The Northwest continues to remain wet and snowy with a train of storms set to slam into the Northwest or Canadian coasts. With the help of an atmospheric river of moisture, heavy snow and rain is expected across portions of the region through Tuesday. An atmospheric river is basically a narrow stream of deep, tropical moisture.

On Saturday to begin the weekend, rain will fall throughout the day along the Washington and Oregon coasts. Showers will also fall in portions of northwestern California, especially in the morning. In terms of snow, heavy snow will fall across the Cascades in the morning, then will likely clear out in the afternoon as that snow moves eastward to eastern Washington and Oregon, much of Idaho, and western Montana and Wyoming. These areas will see the snow falling for a few hours during the day, but we don’t really have an organized storm system to bring a widespread snow.

As the first storm moves into Canada and the atmospheric river cuts off, most of the Northwest will experience a break from the precipitation on Sunday. although portions of Washington will still experience rain showers throughout parts of the day. Some snow showers are also possible in northeastern Washington and portions of Idaho and western Montana.

Now on Monday, a new storm will move into the Canadian coast, and this storm will funnel and steer a new atmospheric river right at Washington. This will aid in heavy rain and snow Monday into Tuesday. Expect a heavy rain along the Washington coast and a few lighter showers on the coast of Oregon. In the mountains, a heavy snow will fall in portions of the Cascades as snow levels fall as the day progresses. It will be too warm for snow in the Oregon Cascades until Tuesday.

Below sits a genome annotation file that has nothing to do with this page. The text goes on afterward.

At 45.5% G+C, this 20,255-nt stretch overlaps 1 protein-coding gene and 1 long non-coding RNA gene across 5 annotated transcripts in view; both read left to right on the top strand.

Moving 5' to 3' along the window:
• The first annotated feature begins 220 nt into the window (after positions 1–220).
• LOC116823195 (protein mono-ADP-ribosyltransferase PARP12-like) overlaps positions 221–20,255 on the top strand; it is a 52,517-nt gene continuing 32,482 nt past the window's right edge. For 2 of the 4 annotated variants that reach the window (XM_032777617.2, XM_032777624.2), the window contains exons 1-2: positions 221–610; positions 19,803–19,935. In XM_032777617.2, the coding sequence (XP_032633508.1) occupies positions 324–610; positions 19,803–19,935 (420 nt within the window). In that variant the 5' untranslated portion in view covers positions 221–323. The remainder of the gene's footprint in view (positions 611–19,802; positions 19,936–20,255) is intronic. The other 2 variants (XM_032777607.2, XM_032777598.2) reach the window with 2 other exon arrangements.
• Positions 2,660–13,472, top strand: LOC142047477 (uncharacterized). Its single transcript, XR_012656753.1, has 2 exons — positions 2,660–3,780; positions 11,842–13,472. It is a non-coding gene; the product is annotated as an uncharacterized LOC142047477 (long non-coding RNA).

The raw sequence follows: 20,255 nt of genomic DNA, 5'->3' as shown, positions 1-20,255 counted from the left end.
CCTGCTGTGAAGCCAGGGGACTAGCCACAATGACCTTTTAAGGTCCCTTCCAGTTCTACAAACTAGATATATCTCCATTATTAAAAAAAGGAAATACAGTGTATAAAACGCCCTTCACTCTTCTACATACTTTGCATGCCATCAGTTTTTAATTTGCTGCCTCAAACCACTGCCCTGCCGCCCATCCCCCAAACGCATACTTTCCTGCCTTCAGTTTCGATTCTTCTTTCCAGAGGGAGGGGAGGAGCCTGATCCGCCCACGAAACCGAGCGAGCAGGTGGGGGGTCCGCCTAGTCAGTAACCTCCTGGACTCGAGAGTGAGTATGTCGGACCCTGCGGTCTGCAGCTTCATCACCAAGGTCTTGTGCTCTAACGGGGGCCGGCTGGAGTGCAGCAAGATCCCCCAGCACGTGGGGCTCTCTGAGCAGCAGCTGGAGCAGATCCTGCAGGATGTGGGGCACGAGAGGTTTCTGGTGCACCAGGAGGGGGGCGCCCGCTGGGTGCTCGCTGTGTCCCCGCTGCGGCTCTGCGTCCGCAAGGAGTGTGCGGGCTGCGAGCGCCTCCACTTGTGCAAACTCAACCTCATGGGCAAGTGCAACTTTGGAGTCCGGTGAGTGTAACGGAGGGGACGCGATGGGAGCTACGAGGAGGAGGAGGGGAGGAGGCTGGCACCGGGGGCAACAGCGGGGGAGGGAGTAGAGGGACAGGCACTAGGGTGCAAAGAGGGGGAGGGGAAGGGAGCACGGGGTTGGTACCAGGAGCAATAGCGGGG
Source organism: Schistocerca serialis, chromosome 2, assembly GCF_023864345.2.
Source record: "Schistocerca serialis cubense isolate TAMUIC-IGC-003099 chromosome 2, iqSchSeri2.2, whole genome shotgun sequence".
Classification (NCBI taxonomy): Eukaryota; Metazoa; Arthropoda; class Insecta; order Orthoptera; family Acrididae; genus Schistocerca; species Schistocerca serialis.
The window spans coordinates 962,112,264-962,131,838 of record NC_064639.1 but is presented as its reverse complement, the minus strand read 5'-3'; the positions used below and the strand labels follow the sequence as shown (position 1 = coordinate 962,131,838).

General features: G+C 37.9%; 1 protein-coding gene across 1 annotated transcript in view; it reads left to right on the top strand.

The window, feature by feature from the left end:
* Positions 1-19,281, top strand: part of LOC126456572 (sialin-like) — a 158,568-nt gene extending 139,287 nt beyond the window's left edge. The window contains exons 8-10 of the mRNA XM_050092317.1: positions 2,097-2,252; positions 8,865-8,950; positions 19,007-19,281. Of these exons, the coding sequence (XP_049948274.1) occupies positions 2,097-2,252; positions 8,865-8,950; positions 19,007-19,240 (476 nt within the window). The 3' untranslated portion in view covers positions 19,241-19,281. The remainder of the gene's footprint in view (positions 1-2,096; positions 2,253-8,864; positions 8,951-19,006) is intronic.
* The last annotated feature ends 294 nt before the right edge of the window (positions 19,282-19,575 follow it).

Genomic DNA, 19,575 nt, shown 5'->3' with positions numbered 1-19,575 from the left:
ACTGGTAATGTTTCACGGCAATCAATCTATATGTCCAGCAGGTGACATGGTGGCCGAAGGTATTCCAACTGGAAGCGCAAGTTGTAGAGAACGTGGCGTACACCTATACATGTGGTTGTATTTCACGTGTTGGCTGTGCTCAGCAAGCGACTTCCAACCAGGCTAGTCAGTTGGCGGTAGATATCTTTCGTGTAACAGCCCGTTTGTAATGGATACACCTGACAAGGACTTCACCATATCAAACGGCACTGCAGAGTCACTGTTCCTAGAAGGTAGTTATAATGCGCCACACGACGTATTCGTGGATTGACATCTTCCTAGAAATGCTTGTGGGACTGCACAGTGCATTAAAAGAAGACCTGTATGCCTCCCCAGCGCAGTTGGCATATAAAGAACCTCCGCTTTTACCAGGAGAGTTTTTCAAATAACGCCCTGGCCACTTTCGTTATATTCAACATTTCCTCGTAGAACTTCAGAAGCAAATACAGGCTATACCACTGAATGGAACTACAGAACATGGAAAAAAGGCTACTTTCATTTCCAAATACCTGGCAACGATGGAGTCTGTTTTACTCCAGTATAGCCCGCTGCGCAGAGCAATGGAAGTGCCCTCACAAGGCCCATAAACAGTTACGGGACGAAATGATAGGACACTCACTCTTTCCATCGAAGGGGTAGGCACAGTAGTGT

Speaking of Tuesday, snow will continue to come down in the Washington Cascades as well as in Oregon now, falling at a light to moderate clip. Light showers will continue along the Northwest coast with rain and snow showers across parts of the interior Northwest.

For the rest of the week, sporadic rain and snow showers are still expected, but no new storms are forecast to move in.

Through Tuesday, the heaviest precipitation is forecast in Washington. The Cascades will receive as much as three feet of snow while in Oregon, up to a foot and a half is possible. In terms of rainfall, up to three or four inches of rain is forecast for western Washington.


Jackson is Head of Content at WeatherOptics and produces several forecasts and manages all social media platforms. Previously, Jackson forecasted local weather for southwestern Connecticut, founding his website, Jackson's Weather, in the March of 2015. He is currently studying Meteorology and Broadcast Journalism at the University of Miami.

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